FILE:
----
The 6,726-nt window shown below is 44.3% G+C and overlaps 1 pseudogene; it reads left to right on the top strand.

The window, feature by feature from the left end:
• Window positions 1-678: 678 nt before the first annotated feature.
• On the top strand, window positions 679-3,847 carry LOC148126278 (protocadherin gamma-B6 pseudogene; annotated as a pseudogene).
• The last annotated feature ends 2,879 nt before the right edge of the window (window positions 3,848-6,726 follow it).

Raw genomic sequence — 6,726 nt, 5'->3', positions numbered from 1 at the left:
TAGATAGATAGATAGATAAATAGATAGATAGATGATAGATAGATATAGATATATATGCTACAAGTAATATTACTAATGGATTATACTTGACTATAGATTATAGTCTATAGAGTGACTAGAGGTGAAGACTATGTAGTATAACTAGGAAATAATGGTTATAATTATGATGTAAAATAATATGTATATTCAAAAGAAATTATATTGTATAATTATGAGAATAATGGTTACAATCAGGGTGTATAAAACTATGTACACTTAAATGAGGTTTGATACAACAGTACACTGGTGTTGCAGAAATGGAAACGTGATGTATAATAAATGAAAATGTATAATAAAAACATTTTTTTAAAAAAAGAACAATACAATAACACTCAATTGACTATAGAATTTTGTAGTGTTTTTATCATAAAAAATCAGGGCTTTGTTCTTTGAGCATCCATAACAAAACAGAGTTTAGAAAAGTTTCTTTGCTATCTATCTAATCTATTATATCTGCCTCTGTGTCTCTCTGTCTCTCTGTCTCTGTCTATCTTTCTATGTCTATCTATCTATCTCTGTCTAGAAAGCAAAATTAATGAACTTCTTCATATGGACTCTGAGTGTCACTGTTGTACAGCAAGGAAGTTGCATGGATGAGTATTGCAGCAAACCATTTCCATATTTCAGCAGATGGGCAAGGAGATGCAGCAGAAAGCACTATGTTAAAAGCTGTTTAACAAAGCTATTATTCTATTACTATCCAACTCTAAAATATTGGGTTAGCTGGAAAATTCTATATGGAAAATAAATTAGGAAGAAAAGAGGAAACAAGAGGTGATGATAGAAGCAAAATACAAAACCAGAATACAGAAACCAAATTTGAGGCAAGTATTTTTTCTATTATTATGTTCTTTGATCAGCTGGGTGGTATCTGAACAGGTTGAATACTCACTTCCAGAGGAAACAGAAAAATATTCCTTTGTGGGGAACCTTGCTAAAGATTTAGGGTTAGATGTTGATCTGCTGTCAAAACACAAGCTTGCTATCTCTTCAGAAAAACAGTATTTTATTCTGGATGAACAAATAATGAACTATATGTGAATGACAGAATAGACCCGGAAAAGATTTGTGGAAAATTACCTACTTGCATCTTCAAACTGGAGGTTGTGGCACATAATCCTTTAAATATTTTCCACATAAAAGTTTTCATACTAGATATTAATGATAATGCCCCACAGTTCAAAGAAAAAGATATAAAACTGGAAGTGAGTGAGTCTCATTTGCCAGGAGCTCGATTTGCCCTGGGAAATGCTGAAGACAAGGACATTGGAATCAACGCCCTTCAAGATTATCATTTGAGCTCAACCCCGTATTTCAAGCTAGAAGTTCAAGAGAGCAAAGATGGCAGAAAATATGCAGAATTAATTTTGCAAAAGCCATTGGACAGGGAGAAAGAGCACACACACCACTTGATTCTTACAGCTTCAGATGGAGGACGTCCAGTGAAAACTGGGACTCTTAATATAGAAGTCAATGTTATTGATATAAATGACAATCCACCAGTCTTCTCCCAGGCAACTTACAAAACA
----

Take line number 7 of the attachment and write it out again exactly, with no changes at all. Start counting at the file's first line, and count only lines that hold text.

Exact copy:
TAGATAGATAGATAGATAAATAGATAGATAGATGATAGATAGATATAGATATATATGCTACAAGTAATATTACTAATGGATTATACTTGACTATAGATTATAGTCTATAGAGTGACTAGAGGTGAAGACTATGTAGTATAACTAGGAAATAATGGTTATAATTATGATGTAAAATAATATGTATATTCAAAAGAAATTATATTGTATAATTATGAGAATAATGGTTACAATCAGGGTGTATAAAACTATGTACACTTAAATGAGGTTTGATACAACAGTACACTGGTGTTGCAGAAATGGAAACGTGATGTATAATAAATGAAAATGTATAATAAAAACATTTTTTTAAAAAAAGAACAATACAATAACACTCAATTGACTATAGAATTTTGTAGTGTTTTTATCATAAAAAATCAGGGCTTTGTTCTTTGAGCATCCATAACAAAACAGAGTTTAGAAAAGTTTCTTTGCTATCTATCTAATCTATTATATCTGCCTCTGTGTCTCTCTGTCTCTCTGTCTCTGTCTATCTTTCTATGTCTATCTATCTATCTCTGTCTAGAAAGCAAAATTAATGAACTTCTTCATATGGACTCTGAGTGTCACTGTTGTACAGCAAGGAAGTTGCATGGATGAGTATTGCAGCAAACCATTTCCATATTTCAGCAGATGGGCAAGGAGATGCAGCAGAAAGCACTATGTTAAAAGCTGTTTAACAAAGCTATTATTCTATTACTATCCAACTCTAAAATATTGGGTTAGCTGGAAAATTCTATATGGAAAATAAATTAGGAAGAAAAGAGGAAACAAGAGGTGATGATAGAAGCAAAATACAAAACCAGAATACAGAAACCAAATTTGAGGCAAGTATTTTTTCTATTATTATGTTCTTTGATCAGCTGGGTGGTATCTGAACAGGTTGAATACTCACTTCCAGAGGAAACAGAAAAATATTCCTTTGTGGGGAACCTTGCTAAAGATTTAGGGTTAGATGTTGATCTGCTGTCAAAACACAAGCTTGCTATCTCTTCAGAAAAACAGTATTTTATTCTGGATGAACAAATAATGAACTATATGTGAATGACAGAATAGACCCGGAAAAGATTTGTGGAAAATTACCTACTTGCATCTTCAAACTGGAGGTTGTGGCACATAATCCTTTAAATATTTTCCACATAAAAGTTTTCATACTAGATATTAATGATAATGCCCCACAGTTCAAAGAAAAAGATATAAAACTGGAAGTGAGTGAGTCTCATTTGCCAGGAGCTCGATTTGCCCTGGGAAATGCTGAAGACAAGGACATTGGAATCAACGCCCTTCAAGATTATCATTTGAGCTCAACCCCGTATTTCAAGCTAGAAGTTCAAGAGAGCAAAGATGGCAGAAAATATGCAGAATTAATTTTGCAAAAGCCATTGGACAGGGAGAAAGAGCACACACACCACTTGATTCTTACAGCTTCAGATGGAGGACGTCCAGTGAAAACTGGGACTCTTAATATAGAAGTCAATGTTATTGATATAAATGACAATCCACCAGTCTTCTCCCAGGCAACTTACAAAACA